The Ties that Bind Agriculture and Aquaculture

sunrise

More people than not believe that the three Coastal counties are vastly different than the other seventy-nine counties in Mississippi. While there are differences in every geographical, or topographical region, I see the likenesses as outweighing the differences.

When I left Ocean Springs to attend Delta State University, located in Cleveland, Mississippi, I was asked the following questions almost as soon as my feet hit the campus: “Are you a Yankee?” (because of my accent, or lack thereof). I only laughed and responded, “No way! I’m from farther south than you can ever dream to be!” at which point I was then asked, “Are you one of those wild Coast girls?” That was truly laughable if “wild” equates to drinking and partying, but if it meant, “Do you like to have a good time,” I was all in.

Over time and traveling the globe I have observed time and time again the fact that people of any given area make their living primarily off of what the land around them is capable of producing. Simply put, folks living on the Coastal plain make their living off of the bountiful harvest of seafood found in the warm waters of the Gulf of Mexico and around the rest of the state, people farm the land, including row crops, pine trees, and/or catfish ponds. That all depends on where one lives. At least that’s the way it was in days gone by when Mississippi was primarily rural. Of course, now we have tech and production industry in our larger areas, on and off the Coast.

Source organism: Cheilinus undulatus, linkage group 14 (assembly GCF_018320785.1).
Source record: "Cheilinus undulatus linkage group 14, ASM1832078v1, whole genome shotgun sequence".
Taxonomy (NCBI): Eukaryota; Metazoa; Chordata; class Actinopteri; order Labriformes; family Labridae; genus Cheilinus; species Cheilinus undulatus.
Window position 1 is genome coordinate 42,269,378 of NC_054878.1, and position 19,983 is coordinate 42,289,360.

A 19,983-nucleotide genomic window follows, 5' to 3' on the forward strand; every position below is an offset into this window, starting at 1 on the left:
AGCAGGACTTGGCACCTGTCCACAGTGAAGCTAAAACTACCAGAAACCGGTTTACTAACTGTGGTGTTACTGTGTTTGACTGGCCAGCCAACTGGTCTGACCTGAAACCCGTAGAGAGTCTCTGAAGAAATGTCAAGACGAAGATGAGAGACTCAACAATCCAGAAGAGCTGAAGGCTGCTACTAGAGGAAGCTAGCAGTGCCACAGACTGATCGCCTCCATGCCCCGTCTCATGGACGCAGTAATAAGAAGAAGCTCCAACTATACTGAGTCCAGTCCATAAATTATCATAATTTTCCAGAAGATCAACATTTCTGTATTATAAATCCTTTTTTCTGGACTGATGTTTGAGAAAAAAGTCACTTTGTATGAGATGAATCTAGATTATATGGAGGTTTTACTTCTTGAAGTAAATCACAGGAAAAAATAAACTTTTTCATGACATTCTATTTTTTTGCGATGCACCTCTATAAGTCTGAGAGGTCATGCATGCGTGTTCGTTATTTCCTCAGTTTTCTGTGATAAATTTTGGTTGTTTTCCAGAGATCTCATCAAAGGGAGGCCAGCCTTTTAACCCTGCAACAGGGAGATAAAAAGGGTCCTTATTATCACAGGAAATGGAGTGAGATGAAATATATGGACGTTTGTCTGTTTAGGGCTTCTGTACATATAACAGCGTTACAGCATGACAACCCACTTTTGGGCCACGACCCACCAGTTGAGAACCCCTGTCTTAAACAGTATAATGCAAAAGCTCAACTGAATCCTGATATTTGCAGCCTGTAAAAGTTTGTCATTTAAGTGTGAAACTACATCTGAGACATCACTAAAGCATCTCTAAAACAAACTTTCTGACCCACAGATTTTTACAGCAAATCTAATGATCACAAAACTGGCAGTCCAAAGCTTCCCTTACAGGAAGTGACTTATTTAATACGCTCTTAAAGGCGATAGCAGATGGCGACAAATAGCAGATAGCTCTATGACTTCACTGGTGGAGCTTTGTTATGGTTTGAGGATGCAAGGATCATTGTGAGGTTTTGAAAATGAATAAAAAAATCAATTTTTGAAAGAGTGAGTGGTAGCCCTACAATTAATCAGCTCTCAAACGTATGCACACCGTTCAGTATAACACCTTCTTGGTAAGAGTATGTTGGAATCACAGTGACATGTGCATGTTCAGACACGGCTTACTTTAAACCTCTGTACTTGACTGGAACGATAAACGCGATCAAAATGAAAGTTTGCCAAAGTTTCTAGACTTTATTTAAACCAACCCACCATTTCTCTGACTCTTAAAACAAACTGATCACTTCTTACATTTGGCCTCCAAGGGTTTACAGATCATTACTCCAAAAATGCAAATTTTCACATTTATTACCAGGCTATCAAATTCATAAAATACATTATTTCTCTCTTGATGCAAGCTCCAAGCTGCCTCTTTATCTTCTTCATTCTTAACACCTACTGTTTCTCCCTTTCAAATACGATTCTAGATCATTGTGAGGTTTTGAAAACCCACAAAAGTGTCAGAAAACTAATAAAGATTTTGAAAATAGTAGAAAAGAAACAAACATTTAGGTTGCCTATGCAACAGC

But if we slow down long enough to consider the lifestyles of the Coastal counties and the rest of the state, it’s obvious that the connection is great. Our Mississippi is rich in art, music, and sub-cultures to include the melting pot of people who make the state what she is today. Whether we look at the Chinese and Italian immigrants in the Delta, the French and Acadians on the Coast, or the indigenous peoples and African Americans across the entire state, it doesn’t take long to see how we celebrate life in very similar ways.

We love a good festival and find any and all reasons to have one. The amazing thing? The folks who attend the many art, music, and cooking festivals around our state are not comprised of one racial or ethnic group of people. We Mississippians love to celebrate our heritage, to include shrimp boats, hot tamales, juke joints, jazz and the blues, fine art and folk art, and do so with a great need to be inclusive of all. And no matter where we live we all love to enjoy a beautiful sunrise or sunset.

The next time someone starts to talk about how different we are, why don’t you suggest a discussion about how we are alike? These are the ties that bind.

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Written by Sarah Beaugez

During my early years, the Ocean Springs harbor was my backyard and the Biloxi Bay my playground. Walter Anderson was not just a name but a real person whose work I encountered on a daily basis. And, while neither of my parents were artists, they taught me to see beauty in the world which surrounded me. I grew up in an artist’s haven but didn’t consider myself an artist. I left the Coast to get an education and find my own way.
Since that time, I have traveled all over Texas, Louisiana, Alabama, Georgia, and Mississippi, taking thousands of pictures that could easily be taken for granted.  However, my place of solace has always been the warm waters of the Gulf of Mexico. 
 
Home is now, again, Ocean Springs. I live a stone’s throw from the beaches and the harbor and from Shearwater pottery. I have two cameras that sit on the passenger seat of my car, ready to seize any given moment, which, at the end of the day, are the ones that make life worth living.

What do you think?

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